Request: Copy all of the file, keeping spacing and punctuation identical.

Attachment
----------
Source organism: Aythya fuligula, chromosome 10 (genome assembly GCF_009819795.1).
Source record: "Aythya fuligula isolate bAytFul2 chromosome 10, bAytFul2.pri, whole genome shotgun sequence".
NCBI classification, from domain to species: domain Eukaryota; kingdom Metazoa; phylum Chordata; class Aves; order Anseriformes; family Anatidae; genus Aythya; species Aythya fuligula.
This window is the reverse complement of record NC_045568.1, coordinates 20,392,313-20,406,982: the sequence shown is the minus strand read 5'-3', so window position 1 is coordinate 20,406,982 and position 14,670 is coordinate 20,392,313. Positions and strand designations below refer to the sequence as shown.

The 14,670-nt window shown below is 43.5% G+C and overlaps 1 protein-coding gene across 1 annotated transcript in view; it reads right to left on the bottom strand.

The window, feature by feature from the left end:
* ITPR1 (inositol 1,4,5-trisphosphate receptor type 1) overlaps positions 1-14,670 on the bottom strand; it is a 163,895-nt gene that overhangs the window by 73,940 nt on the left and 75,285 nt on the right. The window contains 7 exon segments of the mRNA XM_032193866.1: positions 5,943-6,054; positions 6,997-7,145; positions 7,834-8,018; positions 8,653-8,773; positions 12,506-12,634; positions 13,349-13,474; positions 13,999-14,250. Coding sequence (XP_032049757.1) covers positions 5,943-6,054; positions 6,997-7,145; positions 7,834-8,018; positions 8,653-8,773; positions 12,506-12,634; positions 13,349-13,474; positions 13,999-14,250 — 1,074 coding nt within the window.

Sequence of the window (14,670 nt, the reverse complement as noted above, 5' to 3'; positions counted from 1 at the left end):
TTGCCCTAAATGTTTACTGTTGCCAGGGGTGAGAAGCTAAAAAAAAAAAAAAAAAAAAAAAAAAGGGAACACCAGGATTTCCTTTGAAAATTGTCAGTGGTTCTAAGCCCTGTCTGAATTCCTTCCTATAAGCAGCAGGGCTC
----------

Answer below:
Source organism: Aythya fuligula, chromosome 10 (genome assembly GCF_009819795.1).
Source record: "Aythya fuligula isolate bAytFul2 chromosome 10, bAytFul2.pri, whole genome shotgun sequence".
NCBI classification, from domain to species: domain Eukaryota; kingdom Metazoa; phylum Chordata; class Aves; order Anseriformes; family Anatidae; genus Aythya; species Aythya fuligula.
This window is the reverse complement of record NC_045568.1, coordinates 20,392,313-20,406,982: the sequence shown is the minus strand read 5'-3', so window position 1 is coordinate 20,406,982 and position 14,670 is coordinate 20,392,313. Positions and strand designations below refer to the sequence as shown.

The 14,670-nt window shown below is 43.5% G+C and overlaps 1 protein-coding gene across 1 annotated transcript in view; it reads right to left on the bottom strand.

The window, feature by feature from the left end:
* ITPR1 (inositol 1,4,5-trisphosphate receptor type 1) overlaps positions 1-14,670 on the bottom strand; it is a 163,895-nt gene that overhangs the window by 73,940 nt on the left and 75,285 nt on the right. The window contains 7 exon segments of the mRNA XM_032193866.1: positions 5,943-6,054; positions 6,997-7,145; positions 7,834-8,018; positions 8,653-8,773; positions 12,506-12,634; positions 13,349-13,474; positions 13,999-14,250. Coding sequence (XP_032049757.1) covers positions 5,943-6,054; positions 6,997-7,145; positions 7,834-8,018; positions 8,653-8,773; positions 12,506-12,634; positions 13,349-13,474; positions 13,999-14,250 — 1,074 coding nt within the window.

Sequence of the window (14,670 nt, the reverse complement as noted above, 5' to 3'; positions counted from 1 at the left end):
TTGCCCTAAATGTTTACTGTTGCCAGGGGTGAGAAGCTAAAAAAAAAAAAAAAAAAAAAAAAAAGGGAACACCAGGATTTCCTTTGAAAATTGTCAGTGGTTCTAAGCCCTGTCTGAATTCCTTCCTATAAGCAGCAGGGCTC